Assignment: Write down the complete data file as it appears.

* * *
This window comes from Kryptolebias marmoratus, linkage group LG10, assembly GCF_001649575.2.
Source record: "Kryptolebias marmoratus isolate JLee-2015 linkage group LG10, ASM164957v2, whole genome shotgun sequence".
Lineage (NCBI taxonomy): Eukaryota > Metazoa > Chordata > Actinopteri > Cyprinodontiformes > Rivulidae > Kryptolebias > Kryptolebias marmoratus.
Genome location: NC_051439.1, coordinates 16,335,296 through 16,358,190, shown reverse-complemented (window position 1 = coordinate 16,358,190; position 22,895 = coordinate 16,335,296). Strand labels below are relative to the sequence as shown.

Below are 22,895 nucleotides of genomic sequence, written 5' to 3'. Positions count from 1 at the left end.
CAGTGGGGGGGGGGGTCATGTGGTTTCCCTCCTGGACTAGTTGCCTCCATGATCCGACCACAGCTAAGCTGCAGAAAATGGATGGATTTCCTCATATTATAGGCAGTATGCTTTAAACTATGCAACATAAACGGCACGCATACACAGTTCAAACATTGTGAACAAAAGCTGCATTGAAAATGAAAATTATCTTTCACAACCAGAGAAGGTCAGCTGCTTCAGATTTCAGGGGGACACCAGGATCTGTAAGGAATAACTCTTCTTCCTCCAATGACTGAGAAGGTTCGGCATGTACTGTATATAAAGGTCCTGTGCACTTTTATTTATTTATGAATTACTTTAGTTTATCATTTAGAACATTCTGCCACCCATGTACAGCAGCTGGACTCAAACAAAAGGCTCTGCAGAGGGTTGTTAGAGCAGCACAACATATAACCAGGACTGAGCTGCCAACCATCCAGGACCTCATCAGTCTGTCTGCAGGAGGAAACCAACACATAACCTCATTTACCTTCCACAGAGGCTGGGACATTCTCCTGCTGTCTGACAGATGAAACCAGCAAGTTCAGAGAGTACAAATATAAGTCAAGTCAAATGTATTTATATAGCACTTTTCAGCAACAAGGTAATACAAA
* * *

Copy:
This window comes from Kryptolebias marmoratus, linkage group LG10, assembly GCF_001649575.2.
Source record: "Kryptolebias marmoratus isolate JLee-2015 linkage group LG10, ASM164957v2, whole genome shotgun sequence".
Lineage (NCBI taxonomy): Eukaryota > Metazoa > Chordata > Actinopteri > Cyprinodontiformes > Rivulidae > Kryptolebias > Kryptolebias marmoratus.
Genome location: NC_051439.1, coordinates 16,335,296 through 16,358,190, shown reverse-complemented (window position 1 = coordinate 16,358,190; position 22,895 = coordinate 16,335,296). Strand labels below are relative to the sequence as shown.

Below are 22,895 nucleotides of genomic sequence, written 5' to 3'. Positions count from 1 at the left end.
CAGTGGGGGGGGGGGTCATGTGGTTTCCCTCCTGGACTAGTTGCCTCCATGATCCGACCACAGCTAAGCTGCAGAAAATGGATGGATTTCCTCATATTATAGGCAGTATGCTTTAAACTATGCAACATAAACGGCACGCATACACAGTTCAAACATTGTGAACAAAAGCTGCATTGAAAATGAAAATTATCTTTCACAACCAGAGAAGGTCAGCTGCTTCAGATTTCAGGGGGACACCAGGATCTGTAAGGAATAACTCTTCTTCCTCCAATGACTGAGAAGGTTCGGCATGTACTGTATATAAAGGTCCTGTGCACTTTTATTTATTTATGAATTACTTTAGTTTATCATTTAGAACATTCTGCCACCCATGTACAGCAGCTGGACTCAAACAAAAGGCTCTGCAGAGGGTTGTTAGAGCAGCACAACATATAACCAGGACTGAGCTGCCAACCATCCAGGACCTCATCAGTCTGTCTGCAGGAGGAAACCAACACATAACCTCATTTACCTTCCACAGAGGCTGGGACATTCTCCTGCTGTCTGACAGATGAAACCAGCAAGTTCAGAGAGTACAAATATAAGTCAAGTCAAATGTATTTATATAGCACTTTTCAGCAACAAGGTAATACAAA